Today’s News, Tomorrow’s History is an ongoing series with Listenwise. This series connects Facing History’s themes with today’s current events using public radio to guide and facilitate discussions around the social issues of our time. This is part of a special California series with Listenwise where we make connections to issues as they are particularly relevant for Californians.
“Humanity is a complex idea. On one level, it simply means being human. On another level, however, it means being humane. What is the difference? Justice.”
Katherine McPhie, Grade 10 University High School, Irvine, CA
Facing History congratulates Chapman University and the 1939 Society for their 20th Anniversary of the Annual Art & Writing Contest! We have been a long-term partner with Chapman University in bringing this history and rich learning experience to students world-wide. The Chapman Art and Writing Contest has been instrumental in bringing the voices of Holocaust survivors and rescuers to inspire the learning and artistic expression of countless Facing History students.
“I have learned two lessons in my life: first, there are no sufficient literary, psychological, or historical answers to human tragedy, only moral ones. Second, just as despair can come to one another only from other human beings, hope, too, can be given to one only by other human beings.” ― Elie Wiesel
Last week, we held our second of three webinars in our fall series with Listenwise, this one focused on exploring current events with an attention to Social-Emotional Learning. With the violence that has happened since then, most visibly in Kentucky and Pittsburgh, I find myself this week turning to the words of Elie Wiesel.
Every year, Facing History Los Angeles convenes our partnership schools for a summit on school culture. Students, parents, teachers, and administrators consider key ideas in how to create a more compassionate, engaged school community that can delve together into the critical issues of our times.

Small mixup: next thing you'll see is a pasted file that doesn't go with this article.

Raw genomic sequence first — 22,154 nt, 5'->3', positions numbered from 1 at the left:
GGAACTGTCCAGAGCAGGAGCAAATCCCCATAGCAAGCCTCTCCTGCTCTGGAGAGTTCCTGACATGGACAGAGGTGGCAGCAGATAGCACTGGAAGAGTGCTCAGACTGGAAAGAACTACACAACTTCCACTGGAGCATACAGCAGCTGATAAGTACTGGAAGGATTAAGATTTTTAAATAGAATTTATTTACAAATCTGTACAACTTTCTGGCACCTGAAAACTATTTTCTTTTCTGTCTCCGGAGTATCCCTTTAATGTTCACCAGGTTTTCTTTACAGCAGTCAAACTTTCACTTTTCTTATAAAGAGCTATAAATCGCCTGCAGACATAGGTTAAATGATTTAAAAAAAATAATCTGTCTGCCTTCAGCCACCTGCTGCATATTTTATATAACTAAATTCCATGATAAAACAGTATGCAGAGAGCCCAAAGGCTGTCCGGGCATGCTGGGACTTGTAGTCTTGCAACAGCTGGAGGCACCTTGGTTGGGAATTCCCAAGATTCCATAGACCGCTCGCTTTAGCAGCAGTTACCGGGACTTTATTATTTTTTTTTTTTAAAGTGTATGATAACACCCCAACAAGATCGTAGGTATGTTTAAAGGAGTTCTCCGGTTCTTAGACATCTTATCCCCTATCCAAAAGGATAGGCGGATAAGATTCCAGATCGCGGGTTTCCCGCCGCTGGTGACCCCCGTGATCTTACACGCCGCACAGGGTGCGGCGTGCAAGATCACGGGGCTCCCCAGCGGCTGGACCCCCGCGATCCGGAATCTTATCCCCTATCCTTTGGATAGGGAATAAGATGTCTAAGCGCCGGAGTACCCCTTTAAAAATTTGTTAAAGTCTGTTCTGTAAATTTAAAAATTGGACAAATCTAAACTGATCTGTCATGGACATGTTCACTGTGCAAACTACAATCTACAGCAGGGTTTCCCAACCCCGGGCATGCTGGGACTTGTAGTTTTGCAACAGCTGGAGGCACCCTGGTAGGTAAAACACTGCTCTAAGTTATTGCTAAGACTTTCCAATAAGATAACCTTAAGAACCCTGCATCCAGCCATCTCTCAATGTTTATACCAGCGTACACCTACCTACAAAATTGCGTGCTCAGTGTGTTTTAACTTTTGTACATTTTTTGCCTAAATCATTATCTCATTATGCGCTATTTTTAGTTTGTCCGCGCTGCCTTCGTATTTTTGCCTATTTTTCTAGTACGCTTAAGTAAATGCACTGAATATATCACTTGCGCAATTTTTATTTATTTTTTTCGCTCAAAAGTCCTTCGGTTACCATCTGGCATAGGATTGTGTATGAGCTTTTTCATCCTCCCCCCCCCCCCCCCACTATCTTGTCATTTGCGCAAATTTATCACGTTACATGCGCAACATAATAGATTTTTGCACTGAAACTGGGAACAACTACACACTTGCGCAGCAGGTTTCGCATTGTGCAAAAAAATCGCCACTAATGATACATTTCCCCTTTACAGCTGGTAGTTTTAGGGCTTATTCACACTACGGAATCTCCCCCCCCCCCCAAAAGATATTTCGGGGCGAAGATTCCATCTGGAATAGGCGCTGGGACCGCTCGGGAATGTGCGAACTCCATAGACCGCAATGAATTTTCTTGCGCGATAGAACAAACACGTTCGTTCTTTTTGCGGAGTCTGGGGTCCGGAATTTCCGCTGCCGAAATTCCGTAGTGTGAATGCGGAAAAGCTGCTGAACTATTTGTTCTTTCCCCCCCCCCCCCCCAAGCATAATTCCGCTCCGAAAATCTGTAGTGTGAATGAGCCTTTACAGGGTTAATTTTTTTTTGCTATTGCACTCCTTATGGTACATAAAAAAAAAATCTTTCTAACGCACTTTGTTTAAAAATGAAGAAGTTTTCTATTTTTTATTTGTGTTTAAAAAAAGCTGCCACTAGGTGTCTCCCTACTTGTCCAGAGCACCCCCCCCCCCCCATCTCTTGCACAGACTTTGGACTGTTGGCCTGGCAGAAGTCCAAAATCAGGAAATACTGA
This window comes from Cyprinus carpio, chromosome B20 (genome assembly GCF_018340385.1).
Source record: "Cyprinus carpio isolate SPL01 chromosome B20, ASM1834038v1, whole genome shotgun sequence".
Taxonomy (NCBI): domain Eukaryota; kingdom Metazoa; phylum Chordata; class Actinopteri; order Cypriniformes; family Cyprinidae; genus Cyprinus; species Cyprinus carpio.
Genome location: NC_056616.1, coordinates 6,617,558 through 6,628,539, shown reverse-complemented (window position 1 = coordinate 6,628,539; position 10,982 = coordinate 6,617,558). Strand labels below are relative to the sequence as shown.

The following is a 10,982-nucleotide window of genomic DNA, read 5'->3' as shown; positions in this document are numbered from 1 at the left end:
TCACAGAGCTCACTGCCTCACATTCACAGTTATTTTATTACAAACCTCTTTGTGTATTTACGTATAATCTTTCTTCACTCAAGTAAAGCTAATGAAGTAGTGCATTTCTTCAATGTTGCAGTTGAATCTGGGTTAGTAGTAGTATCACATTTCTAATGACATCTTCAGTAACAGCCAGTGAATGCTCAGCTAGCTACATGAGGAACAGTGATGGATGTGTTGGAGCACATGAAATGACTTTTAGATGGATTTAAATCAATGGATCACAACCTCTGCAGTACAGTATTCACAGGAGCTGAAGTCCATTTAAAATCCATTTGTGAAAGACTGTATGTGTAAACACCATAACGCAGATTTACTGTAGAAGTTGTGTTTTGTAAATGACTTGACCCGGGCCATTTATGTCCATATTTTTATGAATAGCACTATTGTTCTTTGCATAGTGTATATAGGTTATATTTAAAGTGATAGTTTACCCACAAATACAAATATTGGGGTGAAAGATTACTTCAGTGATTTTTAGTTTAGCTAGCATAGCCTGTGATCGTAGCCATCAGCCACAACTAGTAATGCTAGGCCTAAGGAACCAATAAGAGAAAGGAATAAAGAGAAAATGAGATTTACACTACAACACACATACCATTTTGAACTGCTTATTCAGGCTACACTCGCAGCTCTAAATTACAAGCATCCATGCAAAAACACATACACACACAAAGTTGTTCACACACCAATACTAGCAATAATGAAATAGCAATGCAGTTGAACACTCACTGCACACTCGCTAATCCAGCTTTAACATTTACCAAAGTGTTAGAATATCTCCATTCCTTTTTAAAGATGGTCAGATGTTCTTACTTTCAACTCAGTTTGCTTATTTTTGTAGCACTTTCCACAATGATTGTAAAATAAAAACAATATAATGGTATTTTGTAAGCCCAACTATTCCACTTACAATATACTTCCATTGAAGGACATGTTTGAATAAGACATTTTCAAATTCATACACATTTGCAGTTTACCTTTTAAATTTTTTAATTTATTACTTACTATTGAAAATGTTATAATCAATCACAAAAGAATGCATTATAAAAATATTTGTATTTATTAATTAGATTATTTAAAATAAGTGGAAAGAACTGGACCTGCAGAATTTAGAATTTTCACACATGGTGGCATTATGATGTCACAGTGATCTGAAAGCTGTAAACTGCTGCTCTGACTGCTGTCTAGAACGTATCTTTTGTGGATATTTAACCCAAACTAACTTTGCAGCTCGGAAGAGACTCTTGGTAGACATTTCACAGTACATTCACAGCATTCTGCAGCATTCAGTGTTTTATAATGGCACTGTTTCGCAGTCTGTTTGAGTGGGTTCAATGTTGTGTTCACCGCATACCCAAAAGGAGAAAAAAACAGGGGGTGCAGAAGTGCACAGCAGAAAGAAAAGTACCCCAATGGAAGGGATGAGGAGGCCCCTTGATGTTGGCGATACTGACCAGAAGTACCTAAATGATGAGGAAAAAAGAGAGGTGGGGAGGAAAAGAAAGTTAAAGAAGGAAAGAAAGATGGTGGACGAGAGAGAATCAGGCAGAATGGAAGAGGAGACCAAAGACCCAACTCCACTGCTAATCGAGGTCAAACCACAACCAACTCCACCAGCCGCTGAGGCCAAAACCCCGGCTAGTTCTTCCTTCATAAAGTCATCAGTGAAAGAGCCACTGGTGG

Our October 2018 Summit on School Culture focused on the role of allies in seeing and standing up against injustice, beginning with the documentary And Then They Came for Us. This film clearly activated the intellectual rigor, emotional engagement, and ethical reflection of our pedagogical triangle for the students, teachers and parents in attendance. Whether you attended the event or not, this film, accessible for free on our web site, offers you a timely resource for promoting engaged citizenship and dialogue in your community.
October is National Bullying Prevention Month, and the kick-off of our webinar series with Listenwise. In the first of our webinars, we share resources from Listenwise and Facing History which can help you have conversations about bullying with the young people in your life and build empathy in classrooms.
The California Association of Teachers of English (CATE) is presenting its annual Student Creative Writing Contest. This year’s theme, Voices of Literacy: In Pursuit of Human Rights, echoes the themes at work in Facing History classrooms. We encourage our Facing History teachers to inspire students to produce original works by the deadline of November 1, 2018 based on the following prompt:
When we read about or interact with people with various perspectives, we learn more about our society and our world. Write a poem, story, or essay that shows how our world is made better when we understand the voices of many different people.
Topics: Essay Contest
How is your listening these days? What do you enjoy listening to?
I love listening to podcasts and audio books, though I can't say I'm always the most attentive listener. Sometimes I listen while "multi-tasking," occasionally perking up for an interesting point. Other times I find myself so engrossed in the listen, I can't help but stop everything else. Years ago I started listening to Tony Morrison read Beloved as background to doing housework - 5 hours later I was sitting on the couch still listening, as the sun set and my house remained a total mess.
I recently facilitated a workshop in San Diego on the Reconstruction Era; it was a wonderful experience engaging with educators looking to teach US history through the lens of “identity and agency.” There was, of course, so much more I wish we could have covered about this “unfinished revolution;” this pivotal period in US history, that in some sense, “never ended,” as historian Eric Foner describes it.